Putting away the sword

These are just rambly unstructured notes whilst tonight’s sermon is fresh in my mind:

The main text was Luke 22:47-65 – interestingly focusing not on the obvious “bad guys” but on one of the “good guys”, Peter, because, guess what, we all have it in us to make the wrong move even if we have a strong love for Jesus. Sometimes we can choose the wrong way to express this love – Peter wanted to fight for Jesus, to protect him with the sword, but that’s not what Jesus wanted from him.

The preacher connected this with I Peter 2:19-20, and I thought: I never thought about this, never made the connection – this guy writing about patiently enduring when we suffer unjustly, this is the same guy who pulled out his sword when they came to arrest Jesus (we know it was Peter from John 18). Hasn’t he come a long way? I guess he learned something from watching his master in action, and he points us to this example later on: “For you have been called for this purpose, since Christ also suffered for you, leaving you an example for you to follow”. (v.21)

Wow, a very tough example to follow: “while being reviled, he did not revile in return; while suffering, he uttered no threats, but kept entrusting himself to him who judges righteously” (v.23)

and that bit about entrusting himself to the one who judges righteously – that, as the preacher pointed out, is key. When we go for the sword (often metaphorically – we might lash out at someone with hurtful words, for example) we are not trusting God to vindicate us.

but… but… but… what about when… all sorts of examples come to my mind, of situations in which I feel “surely” it would be right… if not to defend myself then to defend others…but where do I get that from? I’m not sure. I have to take all my thoughts captive to Christ, and I can’t rest on any “surely” if I’m not sure that it’s right by God’s standards.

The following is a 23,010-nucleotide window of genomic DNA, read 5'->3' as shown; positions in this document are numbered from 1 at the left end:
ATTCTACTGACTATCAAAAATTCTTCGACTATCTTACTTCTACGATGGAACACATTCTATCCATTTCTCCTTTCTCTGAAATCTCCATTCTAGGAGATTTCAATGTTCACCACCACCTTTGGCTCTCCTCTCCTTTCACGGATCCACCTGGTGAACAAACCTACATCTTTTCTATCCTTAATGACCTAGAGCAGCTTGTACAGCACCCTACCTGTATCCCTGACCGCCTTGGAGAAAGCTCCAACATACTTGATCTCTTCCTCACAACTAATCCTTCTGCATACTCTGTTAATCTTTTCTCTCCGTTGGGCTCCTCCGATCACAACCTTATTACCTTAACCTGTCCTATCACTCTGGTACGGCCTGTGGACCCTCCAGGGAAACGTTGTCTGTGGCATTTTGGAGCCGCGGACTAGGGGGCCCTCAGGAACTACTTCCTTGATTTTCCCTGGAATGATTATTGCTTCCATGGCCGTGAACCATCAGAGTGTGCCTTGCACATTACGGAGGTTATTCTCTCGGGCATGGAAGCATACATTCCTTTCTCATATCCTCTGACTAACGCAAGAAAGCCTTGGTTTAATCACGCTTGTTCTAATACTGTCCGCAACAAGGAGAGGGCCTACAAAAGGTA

My human reaction when I read I Peter 2:13-14, for example, where it says we are to submit to human authorities – kings, governors etc – is to ask: so when is it ok to rebel against an unjust ruler? Because every fibre of my being says surely it must be ok sometimes… because… well… why? where do I get that from? If I can’t find backing for that in Scripture, then I have no leg to stand on. (and I recently saw a conversation about this online where someone suggested that it must be right if it’s an obviously unjust authority, to which someone else responded: yeah, because Rome was such a just authority… It’s not as though Peter was writing this letter in a wonderful utopian situation, he wasn’t talking as someone living in a democracy with freedom of speech and all that stuff… If Rome wasn’t bad enough to be an exception to “submit… to every human institution” then who qualifies?)

but I digress – this wasn’t what the sermon was about. It was about how as followers of Jesus we shouldn’t indulge in aggression, we shouldn’t retaliate when people offend us, and we shouldn’t react aggressively even when someone offends Jesus – we should put away our swords, and be prepared to patiently endure suffering for his sake. He is our example, the one who didn’t retaliate when he was mocked and beaten and tortured and killed.

and yes, he did it for a purpose, certainly – his death was necessary for our salvation. But Scripture tells me that there’s more to it, that there’s an example here for us to follow. (I Peter 2:21)

This business of following Jesus – it’s not easy.

One thought on “Putting away the sword

  1. Pingback: been reading I Peter | Meirav's Blog

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